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Image credit: Mobvoi

The latest TicWatch Pro includes 4G LTE to free you from your phone

It’s one of the most affordable Wear OS smartwatches.
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Mobvoi's second generation TicWatch Pro is available today, and the company hopes it will free you from your phone. The Wear OS-powered TicWatch Pro 4G/LTE offers wireless connectivity, so you can receive voice calls and app notifications, send and receive texts and use popular messaging apps. You can also hit an SOS button that will dial 911, and it will automatically sync your data with the cloud -- all without tethering you to another device.

The smartwatch comes with TicMotion 2.0, which promises to improve its fitness tracking capabilities. Like the TicWatch S2 and E2, the new TicWatch Pro uses AI to detect if you're running or "fast-walking," and it will soon be able to tell when you're swimming. You won't need to manually tap a mode to begin tracking, and you won't need your phone to sync data to the cloud. It will also measure workouts on a more granular level, monitoring things like time spent, distance and pace, and the new TicPulse feature will monitor your heart rate 24/7.

The updated watch includes features that made the original TicWatch Pro popular, like a dual-screen that lets users toggle between Smart Mode and Essential Mode to extend battery life up to 30 days. Like its predecessor, the new TicWatch Pro includes Google Assistant and Google Pay for NFC payments.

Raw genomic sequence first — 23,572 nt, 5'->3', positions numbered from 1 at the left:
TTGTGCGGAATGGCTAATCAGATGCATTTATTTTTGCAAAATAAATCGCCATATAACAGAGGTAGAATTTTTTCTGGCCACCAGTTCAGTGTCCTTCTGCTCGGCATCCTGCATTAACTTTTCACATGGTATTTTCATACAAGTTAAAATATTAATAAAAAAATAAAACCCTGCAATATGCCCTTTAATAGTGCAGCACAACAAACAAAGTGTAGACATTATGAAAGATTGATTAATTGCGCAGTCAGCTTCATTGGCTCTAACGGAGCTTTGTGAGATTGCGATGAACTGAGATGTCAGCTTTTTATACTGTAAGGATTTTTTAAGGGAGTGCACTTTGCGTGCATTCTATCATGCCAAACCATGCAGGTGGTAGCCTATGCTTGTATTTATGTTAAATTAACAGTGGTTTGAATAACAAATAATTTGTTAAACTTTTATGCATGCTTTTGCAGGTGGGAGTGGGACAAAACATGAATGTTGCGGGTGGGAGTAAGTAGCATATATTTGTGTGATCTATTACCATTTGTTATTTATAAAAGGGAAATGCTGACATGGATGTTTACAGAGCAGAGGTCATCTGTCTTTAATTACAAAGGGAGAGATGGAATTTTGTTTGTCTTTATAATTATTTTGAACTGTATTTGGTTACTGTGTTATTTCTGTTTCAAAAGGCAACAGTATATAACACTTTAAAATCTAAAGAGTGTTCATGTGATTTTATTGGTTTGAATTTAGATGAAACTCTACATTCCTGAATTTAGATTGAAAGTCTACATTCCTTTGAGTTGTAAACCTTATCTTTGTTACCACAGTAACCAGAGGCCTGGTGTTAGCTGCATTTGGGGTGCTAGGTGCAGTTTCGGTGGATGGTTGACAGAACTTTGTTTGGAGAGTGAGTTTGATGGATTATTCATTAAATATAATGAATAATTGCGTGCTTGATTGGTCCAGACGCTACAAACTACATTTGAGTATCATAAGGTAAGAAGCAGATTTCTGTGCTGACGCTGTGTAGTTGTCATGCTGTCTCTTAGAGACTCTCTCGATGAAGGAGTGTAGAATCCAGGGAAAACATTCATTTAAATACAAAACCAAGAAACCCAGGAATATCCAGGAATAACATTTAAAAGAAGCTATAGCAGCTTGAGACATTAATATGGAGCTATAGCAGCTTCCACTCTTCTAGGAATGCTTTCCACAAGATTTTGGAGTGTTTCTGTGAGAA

You can buy the TicWatch Pro 4G/LTE on Amazon and Mobvoi's website starting today, but you'll have to wait until next month for carrier support from Verizon. To compensate for the delayed 4G LTE service, Mobvoi is offering a 6.5 percent discount, meaning you can snag the watch for $279 until August 10th. After that, it will retail for $299. While that's slightly more than the first TicWatch Pro, which sold for $250, it's still one of the most affordable Wear OS-powered smartwatches on the market.

Verizon owns Engadget's parent company, Verizon Media. Rest assured, Verizon has no control over our coverage. Engadget remains editorially independent.

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